High expectations. High performance.
It’s been that way throughout Patricia Hoben‘s life.
A doctorate in biophysics and biochemistry from Yale. Influential work as a science adviser in Washington.
And now: founder and head of a small high school on the south side, where low-income students are being pushed to commit themselves to two things: High expectations. High performance.
In its second year, many of the 140 students of Carmen High School of Science & Technology show signs they are making those commitments. And Hoben shows the traits that make schools like this succeed: Unrelenting dedication, clear vision, an ability to bring people together, and a positive outlook.
Hoben’s personal path to founding the charter school is definitely different from the personal paths, up to this point, of Carmen’s students, more than 90% of them Latino, almost 90% low-income.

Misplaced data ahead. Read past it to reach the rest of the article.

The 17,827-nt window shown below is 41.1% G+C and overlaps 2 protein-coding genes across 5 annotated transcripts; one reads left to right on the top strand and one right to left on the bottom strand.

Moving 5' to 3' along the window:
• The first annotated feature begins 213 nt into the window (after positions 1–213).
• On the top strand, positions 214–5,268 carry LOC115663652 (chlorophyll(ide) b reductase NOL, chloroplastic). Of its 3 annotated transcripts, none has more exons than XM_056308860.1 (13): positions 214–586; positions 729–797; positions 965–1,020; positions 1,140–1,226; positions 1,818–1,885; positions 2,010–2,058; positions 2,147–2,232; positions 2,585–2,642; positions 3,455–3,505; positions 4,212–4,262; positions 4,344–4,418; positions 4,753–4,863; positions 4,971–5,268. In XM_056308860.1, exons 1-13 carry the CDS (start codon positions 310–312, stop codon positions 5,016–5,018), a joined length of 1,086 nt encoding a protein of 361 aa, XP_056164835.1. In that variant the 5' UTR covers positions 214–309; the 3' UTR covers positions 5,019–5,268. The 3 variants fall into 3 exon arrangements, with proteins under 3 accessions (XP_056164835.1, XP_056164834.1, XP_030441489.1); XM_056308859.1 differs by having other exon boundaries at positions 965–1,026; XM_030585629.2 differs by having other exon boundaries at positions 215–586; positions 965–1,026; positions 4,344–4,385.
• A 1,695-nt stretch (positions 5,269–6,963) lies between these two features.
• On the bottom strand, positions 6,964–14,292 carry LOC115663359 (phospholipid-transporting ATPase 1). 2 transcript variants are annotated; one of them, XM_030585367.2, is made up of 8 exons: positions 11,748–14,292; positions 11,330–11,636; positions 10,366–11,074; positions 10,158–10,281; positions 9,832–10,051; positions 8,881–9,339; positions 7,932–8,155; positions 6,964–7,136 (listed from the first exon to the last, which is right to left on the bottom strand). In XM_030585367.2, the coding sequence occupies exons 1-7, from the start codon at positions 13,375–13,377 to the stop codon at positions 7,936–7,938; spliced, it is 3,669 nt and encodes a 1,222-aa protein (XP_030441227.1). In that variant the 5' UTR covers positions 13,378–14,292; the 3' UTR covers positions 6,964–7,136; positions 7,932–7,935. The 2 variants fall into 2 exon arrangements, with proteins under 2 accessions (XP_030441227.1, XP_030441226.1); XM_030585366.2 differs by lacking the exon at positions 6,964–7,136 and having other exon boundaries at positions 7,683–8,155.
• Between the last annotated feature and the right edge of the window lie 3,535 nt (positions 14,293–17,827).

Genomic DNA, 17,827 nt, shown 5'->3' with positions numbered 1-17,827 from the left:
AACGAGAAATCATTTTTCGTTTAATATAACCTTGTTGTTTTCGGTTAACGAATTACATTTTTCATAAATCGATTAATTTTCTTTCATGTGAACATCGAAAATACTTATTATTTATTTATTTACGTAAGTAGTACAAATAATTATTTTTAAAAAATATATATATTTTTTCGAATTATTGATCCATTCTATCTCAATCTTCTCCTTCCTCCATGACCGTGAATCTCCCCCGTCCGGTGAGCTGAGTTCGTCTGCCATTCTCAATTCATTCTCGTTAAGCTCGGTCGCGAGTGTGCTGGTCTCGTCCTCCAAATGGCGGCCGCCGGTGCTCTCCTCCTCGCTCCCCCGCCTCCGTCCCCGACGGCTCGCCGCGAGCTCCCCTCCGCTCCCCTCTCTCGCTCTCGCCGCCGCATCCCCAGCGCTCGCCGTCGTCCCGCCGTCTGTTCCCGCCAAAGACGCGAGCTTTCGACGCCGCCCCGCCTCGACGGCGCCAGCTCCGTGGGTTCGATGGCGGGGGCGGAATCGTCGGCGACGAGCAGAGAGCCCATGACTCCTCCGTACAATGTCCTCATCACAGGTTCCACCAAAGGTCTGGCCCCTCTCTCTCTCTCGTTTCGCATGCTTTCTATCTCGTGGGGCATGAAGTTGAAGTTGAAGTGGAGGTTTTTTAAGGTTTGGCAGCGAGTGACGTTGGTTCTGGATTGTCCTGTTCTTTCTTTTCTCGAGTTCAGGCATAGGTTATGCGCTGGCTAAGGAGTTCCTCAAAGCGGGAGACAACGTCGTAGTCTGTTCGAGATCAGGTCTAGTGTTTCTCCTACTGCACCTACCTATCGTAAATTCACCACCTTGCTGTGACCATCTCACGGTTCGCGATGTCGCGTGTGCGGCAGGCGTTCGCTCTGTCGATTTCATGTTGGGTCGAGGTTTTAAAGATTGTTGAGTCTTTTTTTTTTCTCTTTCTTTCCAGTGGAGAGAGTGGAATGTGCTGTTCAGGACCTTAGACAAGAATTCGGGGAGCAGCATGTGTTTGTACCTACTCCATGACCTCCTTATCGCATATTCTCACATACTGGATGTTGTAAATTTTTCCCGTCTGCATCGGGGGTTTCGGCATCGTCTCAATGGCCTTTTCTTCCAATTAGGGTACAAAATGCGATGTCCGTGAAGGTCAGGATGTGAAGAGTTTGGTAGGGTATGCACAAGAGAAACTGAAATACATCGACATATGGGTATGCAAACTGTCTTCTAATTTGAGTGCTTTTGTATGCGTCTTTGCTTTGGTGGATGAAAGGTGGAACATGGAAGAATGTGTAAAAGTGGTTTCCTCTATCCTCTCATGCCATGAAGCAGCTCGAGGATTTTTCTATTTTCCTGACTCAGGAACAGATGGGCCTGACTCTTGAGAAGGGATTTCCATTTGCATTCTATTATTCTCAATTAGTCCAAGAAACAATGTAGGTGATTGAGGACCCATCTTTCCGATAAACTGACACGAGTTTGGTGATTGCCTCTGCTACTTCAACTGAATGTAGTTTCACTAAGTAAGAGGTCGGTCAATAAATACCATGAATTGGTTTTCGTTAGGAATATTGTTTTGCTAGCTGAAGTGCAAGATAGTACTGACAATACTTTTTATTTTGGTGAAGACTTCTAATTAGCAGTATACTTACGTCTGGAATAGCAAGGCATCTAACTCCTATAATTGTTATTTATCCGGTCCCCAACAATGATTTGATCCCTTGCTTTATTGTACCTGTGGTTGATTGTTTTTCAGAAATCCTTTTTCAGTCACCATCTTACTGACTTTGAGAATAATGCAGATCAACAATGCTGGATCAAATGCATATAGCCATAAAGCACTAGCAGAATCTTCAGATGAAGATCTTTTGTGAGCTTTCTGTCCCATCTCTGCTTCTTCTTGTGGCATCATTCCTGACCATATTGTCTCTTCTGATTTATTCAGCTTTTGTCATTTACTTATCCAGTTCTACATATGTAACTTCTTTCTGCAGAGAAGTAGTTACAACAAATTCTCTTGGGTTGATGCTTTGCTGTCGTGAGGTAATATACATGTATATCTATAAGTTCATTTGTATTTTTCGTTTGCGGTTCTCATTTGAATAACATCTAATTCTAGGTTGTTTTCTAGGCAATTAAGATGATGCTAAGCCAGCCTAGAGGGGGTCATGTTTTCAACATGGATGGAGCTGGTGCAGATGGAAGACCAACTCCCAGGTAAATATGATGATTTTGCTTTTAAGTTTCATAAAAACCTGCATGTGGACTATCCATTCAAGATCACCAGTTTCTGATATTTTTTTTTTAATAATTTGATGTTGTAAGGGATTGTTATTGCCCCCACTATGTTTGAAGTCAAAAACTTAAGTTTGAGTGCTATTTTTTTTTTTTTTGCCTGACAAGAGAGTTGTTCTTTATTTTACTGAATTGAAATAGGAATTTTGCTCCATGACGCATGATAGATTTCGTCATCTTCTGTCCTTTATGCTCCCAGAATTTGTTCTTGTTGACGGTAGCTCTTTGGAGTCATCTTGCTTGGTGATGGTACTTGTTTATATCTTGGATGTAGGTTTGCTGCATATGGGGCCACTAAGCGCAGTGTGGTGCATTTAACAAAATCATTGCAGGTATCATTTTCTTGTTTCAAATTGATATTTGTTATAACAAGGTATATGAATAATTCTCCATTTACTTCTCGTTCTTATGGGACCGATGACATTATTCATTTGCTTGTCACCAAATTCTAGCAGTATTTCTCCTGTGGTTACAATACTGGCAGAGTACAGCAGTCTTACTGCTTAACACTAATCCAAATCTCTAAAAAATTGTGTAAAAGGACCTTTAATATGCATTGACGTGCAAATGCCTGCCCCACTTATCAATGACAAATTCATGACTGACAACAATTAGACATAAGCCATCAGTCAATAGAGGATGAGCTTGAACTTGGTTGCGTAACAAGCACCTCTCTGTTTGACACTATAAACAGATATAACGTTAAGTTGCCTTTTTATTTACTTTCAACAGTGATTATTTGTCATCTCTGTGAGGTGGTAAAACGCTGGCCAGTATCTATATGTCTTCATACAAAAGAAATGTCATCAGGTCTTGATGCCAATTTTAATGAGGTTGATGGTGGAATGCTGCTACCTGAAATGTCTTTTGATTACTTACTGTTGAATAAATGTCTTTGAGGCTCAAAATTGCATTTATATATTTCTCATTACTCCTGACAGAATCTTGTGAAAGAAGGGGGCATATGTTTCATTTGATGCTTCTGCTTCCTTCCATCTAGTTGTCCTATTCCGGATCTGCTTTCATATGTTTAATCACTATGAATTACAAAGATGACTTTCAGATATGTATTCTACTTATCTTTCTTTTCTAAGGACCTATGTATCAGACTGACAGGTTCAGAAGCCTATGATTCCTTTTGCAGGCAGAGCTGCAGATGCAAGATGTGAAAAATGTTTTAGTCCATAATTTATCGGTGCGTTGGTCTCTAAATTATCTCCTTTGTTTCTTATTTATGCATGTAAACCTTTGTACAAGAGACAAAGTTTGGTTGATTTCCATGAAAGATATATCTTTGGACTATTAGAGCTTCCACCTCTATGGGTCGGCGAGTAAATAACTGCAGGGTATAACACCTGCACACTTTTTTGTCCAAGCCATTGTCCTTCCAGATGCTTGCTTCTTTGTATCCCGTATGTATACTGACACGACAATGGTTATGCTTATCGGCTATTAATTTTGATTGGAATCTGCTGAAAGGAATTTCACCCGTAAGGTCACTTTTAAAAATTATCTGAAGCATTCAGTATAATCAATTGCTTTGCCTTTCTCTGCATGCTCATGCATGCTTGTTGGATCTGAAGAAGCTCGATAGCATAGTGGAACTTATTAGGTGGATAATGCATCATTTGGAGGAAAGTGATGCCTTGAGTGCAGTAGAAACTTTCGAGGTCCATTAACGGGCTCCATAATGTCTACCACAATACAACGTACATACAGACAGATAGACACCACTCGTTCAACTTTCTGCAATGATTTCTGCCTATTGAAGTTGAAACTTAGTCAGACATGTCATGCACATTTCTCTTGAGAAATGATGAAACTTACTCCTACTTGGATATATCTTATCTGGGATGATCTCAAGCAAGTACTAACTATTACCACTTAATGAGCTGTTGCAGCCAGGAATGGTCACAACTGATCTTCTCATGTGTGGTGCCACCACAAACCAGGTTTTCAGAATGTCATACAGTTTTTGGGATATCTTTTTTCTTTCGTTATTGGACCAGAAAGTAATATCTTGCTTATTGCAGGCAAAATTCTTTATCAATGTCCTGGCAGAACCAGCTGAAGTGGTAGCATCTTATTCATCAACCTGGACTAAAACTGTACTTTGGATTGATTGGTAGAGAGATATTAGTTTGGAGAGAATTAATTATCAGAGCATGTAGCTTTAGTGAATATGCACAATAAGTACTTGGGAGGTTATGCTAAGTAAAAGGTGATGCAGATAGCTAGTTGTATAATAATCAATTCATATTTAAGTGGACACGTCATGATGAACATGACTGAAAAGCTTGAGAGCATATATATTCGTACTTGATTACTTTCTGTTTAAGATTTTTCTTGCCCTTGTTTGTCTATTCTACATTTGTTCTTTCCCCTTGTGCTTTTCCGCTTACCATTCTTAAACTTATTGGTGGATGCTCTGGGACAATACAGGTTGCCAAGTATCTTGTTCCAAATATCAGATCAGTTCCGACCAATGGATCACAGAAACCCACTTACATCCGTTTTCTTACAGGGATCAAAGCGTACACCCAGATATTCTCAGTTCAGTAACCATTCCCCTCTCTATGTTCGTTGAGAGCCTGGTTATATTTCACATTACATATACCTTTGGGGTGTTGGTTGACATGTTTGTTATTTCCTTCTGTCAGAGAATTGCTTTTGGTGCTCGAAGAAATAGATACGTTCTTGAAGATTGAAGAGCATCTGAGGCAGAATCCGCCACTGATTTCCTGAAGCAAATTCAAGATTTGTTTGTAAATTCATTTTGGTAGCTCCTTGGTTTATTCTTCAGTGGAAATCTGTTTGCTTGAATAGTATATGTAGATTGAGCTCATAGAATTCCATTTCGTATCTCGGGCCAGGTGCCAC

That hasn’t stopped them from coming together. It’s too early to see definite results, but the school seems to have its act together more than many schools with such short histories.
Attendance is high, averaging 92%. There is a serious-minded feeling in classrooms and even (comparatively speaking) in the lunchroom. Kids appear to be on-task a high portion of the time. The dress code includes ties for the boys and buttoned shirts with collars for both boys and girls. The aim here is to give teens from an impoverished neighborhood something much like a private high school experience.